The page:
Yardbarker Horiz

Thursday, March 17, 2011

Market Size Relevant to CBA Negotiations

When the Collective Bargaining Agreement (CBA) negotiations broke down in Washington, D.C., the first casualty was "truth".  Then the players got locked out.  Then came court cases.  It went south in a big hurry.

Since then we've only seen posturing as things need time to cool off before anyone can approach the bargaining table again.

Three years ago, the NFL owners decided to opt-out of the recently lapsed CBA.  The CBA is the "rules of the road" for the relationship between an NFL team and an individual player, covering everything from contracts to retirement to salary caps to practice limits.

The old CBA carried some significant challenges for General Managers, including a skyrocketing salary cap and unbalanced rules regarding team income from luxury boxes and stadium advertising.

It appears the owners may still be struggling with the disparity of incomes for the various franchises.  For example, the Cowboys get a nice chunk of change for all those new skyboxes in their new stadium, while smaller market teams (Buffalo, Green Bay, Kansas City, Tampa Bay) get much less for their stadium naming rights and box seats.  These are serious issues among the owners.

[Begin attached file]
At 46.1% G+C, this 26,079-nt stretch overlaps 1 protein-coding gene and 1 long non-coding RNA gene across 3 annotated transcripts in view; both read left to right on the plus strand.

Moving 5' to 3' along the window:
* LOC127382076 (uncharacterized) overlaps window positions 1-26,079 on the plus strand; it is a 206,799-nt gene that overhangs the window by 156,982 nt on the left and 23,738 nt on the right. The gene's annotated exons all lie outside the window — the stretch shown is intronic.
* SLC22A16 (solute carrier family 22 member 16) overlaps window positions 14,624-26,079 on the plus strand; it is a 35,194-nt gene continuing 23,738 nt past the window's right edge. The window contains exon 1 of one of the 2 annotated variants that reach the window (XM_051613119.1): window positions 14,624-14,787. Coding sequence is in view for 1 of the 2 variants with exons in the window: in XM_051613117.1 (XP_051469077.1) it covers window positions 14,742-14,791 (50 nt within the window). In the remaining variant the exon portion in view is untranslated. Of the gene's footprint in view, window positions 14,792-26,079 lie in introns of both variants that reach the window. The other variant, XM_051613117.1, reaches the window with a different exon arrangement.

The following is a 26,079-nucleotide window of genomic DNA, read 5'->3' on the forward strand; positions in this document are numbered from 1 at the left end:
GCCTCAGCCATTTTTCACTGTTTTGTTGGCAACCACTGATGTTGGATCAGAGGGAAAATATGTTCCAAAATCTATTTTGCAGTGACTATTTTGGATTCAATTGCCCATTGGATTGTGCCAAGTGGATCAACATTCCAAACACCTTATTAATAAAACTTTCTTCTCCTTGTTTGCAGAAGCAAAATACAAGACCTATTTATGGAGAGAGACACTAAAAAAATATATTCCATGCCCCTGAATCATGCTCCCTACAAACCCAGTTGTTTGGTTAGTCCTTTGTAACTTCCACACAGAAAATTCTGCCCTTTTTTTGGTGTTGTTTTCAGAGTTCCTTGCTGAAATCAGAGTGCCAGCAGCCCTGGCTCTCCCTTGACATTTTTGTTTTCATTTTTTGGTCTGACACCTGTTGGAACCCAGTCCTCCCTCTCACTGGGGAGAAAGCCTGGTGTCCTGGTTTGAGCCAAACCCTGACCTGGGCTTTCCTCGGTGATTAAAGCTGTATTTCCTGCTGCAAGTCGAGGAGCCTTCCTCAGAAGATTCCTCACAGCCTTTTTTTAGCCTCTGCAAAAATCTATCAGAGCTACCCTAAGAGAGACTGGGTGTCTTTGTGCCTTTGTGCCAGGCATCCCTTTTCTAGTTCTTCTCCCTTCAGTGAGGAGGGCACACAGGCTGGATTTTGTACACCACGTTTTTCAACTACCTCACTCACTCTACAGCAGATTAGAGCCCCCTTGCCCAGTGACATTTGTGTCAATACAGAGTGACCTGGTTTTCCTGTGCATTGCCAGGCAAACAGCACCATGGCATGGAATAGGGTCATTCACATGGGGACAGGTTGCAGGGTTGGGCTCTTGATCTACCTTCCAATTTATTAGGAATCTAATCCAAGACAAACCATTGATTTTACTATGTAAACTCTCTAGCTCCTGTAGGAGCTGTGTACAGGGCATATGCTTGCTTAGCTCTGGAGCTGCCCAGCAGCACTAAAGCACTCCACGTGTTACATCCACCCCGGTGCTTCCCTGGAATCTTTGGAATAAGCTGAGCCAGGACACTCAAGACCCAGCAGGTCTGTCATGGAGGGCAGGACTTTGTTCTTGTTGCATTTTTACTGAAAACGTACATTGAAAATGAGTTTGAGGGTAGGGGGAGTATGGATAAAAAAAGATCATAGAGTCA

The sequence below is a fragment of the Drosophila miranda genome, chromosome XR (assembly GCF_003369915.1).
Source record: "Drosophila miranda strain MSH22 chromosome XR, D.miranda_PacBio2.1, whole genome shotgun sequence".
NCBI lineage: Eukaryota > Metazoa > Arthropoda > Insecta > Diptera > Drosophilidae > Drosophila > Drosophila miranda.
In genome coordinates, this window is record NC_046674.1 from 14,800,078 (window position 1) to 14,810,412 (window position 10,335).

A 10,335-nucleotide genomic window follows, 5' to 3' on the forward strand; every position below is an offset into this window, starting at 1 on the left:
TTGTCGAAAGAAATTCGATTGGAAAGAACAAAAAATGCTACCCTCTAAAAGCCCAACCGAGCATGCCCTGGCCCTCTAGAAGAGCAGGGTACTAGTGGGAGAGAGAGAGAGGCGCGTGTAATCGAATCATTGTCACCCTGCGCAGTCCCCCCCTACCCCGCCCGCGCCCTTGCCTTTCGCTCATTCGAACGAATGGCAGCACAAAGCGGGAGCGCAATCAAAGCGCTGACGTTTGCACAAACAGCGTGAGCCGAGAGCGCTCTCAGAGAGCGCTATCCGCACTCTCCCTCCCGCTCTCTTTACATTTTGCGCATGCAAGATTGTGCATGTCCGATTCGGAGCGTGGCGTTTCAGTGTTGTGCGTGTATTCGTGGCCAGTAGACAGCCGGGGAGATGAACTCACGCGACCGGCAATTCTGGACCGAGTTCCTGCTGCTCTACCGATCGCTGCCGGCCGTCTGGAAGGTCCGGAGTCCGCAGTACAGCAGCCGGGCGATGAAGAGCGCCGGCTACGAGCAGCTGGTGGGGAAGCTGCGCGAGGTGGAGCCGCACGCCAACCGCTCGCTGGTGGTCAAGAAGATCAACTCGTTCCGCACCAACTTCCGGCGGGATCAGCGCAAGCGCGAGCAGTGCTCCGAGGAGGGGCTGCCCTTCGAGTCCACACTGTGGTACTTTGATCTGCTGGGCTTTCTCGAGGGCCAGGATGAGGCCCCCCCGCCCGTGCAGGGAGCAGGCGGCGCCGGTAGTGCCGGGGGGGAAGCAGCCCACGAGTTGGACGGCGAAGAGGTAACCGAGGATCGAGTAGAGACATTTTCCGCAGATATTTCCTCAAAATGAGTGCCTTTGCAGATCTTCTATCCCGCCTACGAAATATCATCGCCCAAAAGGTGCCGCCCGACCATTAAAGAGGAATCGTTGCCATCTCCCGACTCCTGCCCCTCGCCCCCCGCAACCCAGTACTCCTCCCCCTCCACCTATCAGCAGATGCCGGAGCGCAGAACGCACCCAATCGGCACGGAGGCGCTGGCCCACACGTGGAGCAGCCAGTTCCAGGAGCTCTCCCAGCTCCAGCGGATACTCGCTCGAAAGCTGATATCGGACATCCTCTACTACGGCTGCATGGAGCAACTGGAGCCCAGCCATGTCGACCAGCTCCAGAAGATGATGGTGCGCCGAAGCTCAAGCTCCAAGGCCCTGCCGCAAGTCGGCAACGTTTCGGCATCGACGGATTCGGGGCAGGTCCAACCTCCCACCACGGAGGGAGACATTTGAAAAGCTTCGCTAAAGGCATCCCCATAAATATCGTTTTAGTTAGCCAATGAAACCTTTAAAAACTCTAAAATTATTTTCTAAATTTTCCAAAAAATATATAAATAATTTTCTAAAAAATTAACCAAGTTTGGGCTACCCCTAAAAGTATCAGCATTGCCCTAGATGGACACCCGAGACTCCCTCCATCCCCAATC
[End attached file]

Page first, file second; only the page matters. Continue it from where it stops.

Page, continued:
So it is no surprise in the final days before talks ended the owners were represented by a large market team (John Mara, New York Giants), a middle market team (Art Rooney II, Pittsburgh Steelers), and a small market team (Clark Hunt, Kansas City Chiefs).  This begs the question as to whether the owners have their own differences settled, or if the various market sizes have certain agenda items they wish to address.

If the owners don't have agreement among themselves, then an agreement with the players may not be coming anytime soon.  The NFL players union demanded to see team-by-team financials just before the talks broke down -- perhaps the players sense some blood in the water regarding the owner's disputes over money and were looking to define it.

How silly will this get?  The player's union has disbanded and now it appears players will be suing owners, using money the owners paid to the players.  A prolonged court battle is the last thing the opening of the 2011 training camps need.

So, NFL fans, I encourage you to enjoy the 2011 draft.  There may not be anything else but reruns for the rest of the summer.

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